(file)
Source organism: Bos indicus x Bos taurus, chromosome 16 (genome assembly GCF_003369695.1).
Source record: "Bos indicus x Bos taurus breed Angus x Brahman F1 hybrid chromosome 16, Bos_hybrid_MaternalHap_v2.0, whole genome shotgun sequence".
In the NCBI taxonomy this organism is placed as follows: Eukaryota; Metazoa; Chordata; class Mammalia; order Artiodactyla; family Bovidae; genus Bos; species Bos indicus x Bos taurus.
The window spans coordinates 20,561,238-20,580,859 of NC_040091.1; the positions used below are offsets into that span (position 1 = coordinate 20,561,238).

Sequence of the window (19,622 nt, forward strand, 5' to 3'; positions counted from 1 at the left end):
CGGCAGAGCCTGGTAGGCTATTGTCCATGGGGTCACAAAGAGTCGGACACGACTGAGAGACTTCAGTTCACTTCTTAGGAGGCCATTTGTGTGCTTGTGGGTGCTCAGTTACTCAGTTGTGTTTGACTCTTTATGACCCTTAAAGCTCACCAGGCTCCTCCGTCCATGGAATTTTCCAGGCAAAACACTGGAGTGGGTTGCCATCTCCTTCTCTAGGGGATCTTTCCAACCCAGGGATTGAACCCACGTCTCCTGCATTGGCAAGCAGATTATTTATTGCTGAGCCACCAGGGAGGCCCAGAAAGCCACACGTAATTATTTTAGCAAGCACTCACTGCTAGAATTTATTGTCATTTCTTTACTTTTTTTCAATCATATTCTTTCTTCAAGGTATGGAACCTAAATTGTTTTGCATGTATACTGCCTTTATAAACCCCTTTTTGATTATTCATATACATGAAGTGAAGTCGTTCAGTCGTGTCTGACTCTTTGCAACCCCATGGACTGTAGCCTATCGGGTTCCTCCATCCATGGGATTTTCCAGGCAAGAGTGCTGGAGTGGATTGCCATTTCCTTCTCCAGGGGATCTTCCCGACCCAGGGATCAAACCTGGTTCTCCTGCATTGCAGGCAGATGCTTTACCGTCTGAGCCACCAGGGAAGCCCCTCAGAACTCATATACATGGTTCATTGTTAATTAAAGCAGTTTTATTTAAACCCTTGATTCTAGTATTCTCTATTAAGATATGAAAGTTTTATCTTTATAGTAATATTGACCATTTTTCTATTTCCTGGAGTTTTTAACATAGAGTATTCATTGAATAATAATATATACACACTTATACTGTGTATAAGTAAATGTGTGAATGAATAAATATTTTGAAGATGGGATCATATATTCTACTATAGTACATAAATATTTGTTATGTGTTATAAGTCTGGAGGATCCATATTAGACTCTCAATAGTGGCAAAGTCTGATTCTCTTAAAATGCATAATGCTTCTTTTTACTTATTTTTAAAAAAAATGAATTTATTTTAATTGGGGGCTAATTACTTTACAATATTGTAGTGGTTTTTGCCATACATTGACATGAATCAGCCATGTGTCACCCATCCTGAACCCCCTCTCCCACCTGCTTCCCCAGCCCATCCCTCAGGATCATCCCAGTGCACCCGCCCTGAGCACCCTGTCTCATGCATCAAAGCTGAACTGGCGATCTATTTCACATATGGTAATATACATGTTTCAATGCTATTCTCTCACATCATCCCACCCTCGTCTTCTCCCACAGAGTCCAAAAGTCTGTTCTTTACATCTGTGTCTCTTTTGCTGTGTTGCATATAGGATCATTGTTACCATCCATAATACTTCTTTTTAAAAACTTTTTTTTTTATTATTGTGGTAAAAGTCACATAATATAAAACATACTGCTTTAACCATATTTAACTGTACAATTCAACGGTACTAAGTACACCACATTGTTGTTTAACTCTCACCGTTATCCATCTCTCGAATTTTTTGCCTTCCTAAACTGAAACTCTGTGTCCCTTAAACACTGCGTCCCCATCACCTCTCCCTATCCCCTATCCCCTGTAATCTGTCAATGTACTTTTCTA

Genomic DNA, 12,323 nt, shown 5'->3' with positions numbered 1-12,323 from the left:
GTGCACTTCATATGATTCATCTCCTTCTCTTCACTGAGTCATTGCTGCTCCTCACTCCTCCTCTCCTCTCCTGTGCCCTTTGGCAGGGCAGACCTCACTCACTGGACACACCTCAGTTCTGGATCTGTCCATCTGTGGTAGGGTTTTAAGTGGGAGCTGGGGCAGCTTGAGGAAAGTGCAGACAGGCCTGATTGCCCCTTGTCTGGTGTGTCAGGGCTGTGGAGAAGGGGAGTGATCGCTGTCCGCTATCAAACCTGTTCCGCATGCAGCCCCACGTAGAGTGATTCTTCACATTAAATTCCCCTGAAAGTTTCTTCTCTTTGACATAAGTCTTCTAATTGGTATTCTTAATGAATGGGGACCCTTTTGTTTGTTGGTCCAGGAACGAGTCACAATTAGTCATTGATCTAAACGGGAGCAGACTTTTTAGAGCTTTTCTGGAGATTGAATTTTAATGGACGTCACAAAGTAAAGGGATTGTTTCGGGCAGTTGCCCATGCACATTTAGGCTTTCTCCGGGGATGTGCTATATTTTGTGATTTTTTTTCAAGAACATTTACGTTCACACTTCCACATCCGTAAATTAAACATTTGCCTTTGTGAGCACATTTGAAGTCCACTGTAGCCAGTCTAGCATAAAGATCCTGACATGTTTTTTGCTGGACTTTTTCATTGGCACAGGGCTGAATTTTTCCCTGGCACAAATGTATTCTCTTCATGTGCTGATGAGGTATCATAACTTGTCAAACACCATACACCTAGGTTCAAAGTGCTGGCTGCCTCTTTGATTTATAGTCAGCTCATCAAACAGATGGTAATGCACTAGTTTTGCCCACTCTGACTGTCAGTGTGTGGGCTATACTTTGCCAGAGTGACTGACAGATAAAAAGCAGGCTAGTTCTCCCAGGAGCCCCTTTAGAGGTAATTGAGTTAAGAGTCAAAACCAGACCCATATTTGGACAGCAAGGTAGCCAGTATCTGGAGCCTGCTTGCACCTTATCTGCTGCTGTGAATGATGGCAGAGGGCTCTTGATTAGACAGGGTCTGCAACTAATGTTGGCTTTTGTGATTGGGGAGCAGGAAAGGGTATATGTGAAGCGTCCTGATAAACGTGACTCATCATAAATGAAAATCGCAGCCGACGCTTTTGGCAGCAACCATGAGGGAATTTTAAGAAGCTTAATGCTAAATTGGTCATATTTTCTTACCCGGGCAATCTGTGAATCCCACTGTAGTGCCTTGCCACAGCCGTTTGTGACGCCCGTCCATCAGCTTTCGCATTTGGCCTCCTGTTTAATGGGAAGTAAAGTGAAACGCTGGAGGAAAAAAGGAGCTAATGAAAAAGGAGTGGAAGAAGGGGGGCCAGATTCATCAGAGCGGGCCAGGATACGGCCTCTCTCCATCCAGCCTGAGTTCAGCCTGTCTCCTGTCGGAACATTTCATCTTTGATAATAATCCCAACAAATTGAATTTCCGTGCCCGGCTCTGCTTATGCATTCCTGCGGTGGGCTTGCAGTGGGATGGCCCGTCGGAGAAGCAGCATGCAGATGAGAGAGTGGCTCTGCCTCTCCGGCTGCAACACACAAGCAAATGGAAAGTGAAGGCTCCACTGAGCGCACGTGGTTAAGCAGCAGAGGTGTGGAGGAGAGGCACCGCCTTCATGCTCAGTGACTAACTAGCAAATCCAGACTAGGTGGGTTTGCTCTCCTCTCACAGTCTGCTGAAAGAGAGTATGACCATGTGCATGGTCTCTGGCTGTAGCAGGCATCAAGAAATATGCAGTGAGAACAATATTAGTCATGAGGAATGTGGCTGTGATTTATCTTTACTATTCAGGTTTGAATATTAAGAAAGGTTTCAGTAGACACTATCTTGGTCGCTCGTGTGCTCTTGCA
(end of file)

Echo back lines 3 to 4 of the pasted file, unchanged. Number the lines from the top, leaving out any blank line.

In the NCBI taxonomy this organism is placed as follows: Eukaryota; Metazoa; Chordata; class Mammalia; order Artiodactyla; family Bovidae; genus Bos; species Bos indicus x Bos taurus.
The window spans coordinates 20,561,238-20,580,859 of NC_040091.1; the positions used below are offsets into that span (position 1 = coordinate 20,561,238).